This repository contains an OCurrent pipeline for deploying the
various other pipelines we use. When a new commit is pushed to the
live branch of a source repository, it builds a new Docker image
for the project and upgrades the service to that version.
The main configuration is in pipeline.ml. For example, one entry is:
ocurrent, "docker-base-images", [ docker "Dockerfile" ["live", "ocurrent/base-images:live", [`Toxis, "base-images_builder"]]; ];
This says that for the https://github.com/ocurrent/docker-base-images repository:
- We should use Docker to build the project’s
Dockerfile(and report the status on GitHub for each branch and PR).
- For the
livebranch, we should also publish the image on Docker Hub as
ocurrent/base-images:liveand deploy it as the image for the
base-images_builderDocker service on
The pipeline also deploys some MirageOS unikernels, e.g.
mirage, "mirage-www", [ unikernel "Dockerfile" ~target:"hvt" ["EXTRA_FLAGS=--tls=true"] ["master", "www"]; unikernel "Dockerfile" ~target:"xen" ["EXTRA_FLAGS=--tls=true"] ; (* (no deployments) *) ];
See VM-host.md for instructions about setting up a host for unikernels.
There are 3 different flavours of pipelines:
- Tarides - existing Tarides/OCamlLabs pipelines on deploy.ci3.ocamlabs.io.
- OCaml - pipelines for deploying ocaml.org services.
- Toxis - existing Mirage piplines on deploy.ocamllabs.io.
Each pipeline flavour is connected to a different GitHub Application:
- deploy.ci.ocaml.org @ https://github.com/apps/deploy-ci-ocaml-org on branch live-ocaml-org
- deploy.ci3.ocamllabs.io @ https://github.com/apps/deploy-ci3-ocamllabs-io on branch live-ci3
- ci.ocamllabs.io (toxis deployer) @ https://github.com/apps/deploy-ocamllabs-io on branch live-toxis
To test changes to the pipeline, use:
dune exec -- ocurrent-deployer-local --confirm=harmless --submission-service submission.cap \ --github-webhook-secret-file github-secret-file \ --flavour tarides -v \ ocurrent/ocaml-ci
You will need a
submission.cap to access an OCluster build cluster
(you can run one locally fairly easily if needed), along with a
github-secret-file containing a valid GitHub
secret for securing webhooks.
ocurrent/ocaml-ci with the GitHub repository you want to check, or omit it to check all of them.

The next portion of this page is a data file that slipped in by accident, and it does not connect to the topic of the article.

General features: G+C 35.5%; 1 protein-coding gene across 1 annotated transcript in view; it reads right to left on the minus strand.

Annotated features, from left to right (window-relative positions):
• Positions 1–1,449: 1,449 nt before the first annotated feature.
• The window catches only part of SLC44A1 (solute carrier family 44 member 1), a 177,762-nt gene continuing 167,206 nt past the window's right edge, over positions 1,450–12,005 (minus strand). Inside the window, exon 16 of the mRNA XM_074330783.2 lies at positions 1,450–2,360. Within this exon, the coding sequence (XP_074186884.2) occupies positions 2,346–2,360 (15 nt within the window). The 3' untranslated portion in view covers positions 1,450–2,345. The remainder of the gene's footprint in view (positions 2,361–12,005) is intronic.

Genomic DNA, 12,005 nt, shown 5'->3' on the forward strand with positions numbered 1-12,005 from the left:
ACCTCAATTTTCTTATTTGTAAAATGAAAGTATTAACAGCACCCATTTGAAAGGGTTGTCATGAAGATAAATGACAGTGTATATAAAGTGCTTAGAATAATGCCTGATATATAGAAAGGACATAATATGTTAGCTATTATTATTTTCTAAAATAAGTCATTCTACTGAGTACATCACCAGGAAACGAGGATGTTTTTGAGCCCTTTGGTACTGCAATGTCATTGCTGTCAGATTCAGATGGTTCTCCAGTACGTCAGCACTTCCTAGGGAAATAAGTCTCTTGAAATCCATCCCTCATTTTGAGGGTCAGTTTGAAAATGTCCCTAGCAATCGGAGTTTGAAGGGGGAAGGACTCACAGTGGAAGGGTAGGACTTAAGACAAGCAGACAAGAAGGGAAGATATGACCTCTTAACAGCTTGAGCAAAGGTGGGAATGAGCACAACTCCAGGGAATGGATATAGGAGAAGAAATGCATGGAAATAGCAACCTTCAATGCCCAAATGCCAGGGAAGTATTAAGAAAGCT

Unlike the full pipeline, this:
- Only tries to build the deployment branches (not all PRs).
- Doesn’t post the result to Slack.
- Uses anonymous access to get the branch heads.
You can supply
--github-app-id and related options if you want to access GitHub via an app
(this gives a higher rate limit for queries, allows setting the result status and handling GitHub webhooks).
To update a deployment that is managed by ocurrent-deployer (which could be ocurrent-deployer itself):
- Make a PR on that project’s repository targetting its master branch as usual.
- Once it has passed CI/review, a project admin will
git push origin HEAD:liveto deploy it.
- If it works, the PR can be merged to master.
Add a new service
- Deploy the service(s) manually using
docker stack deployfirst.
- Once that’s working, make a PR against the ocurrent-deployer repository adding a rule to keep the services up-to-date.
For the PR:
- Drop the id_rsa.pub key in the ~/.ssh/authorized_keys file on the machine where you want the deployer to deploy the container.
- Add the machine where you want to have the deployments to the
context/metafolder. eg to add
docker --config config/docker context create \ --docker host=ssh://awesome.ocaml.org \ --description="awesome.ocaml.org" \ awesome-ocaml-org
- The hash for the folder inside
context/metais generated with
docker context create <machine_name>.
- Add to
known_hostswith ssh-keyscan of the host where you are deploying the service. eg
ssh-keyscan -H awesome.ocaml.org >> config/ssh/known_hosts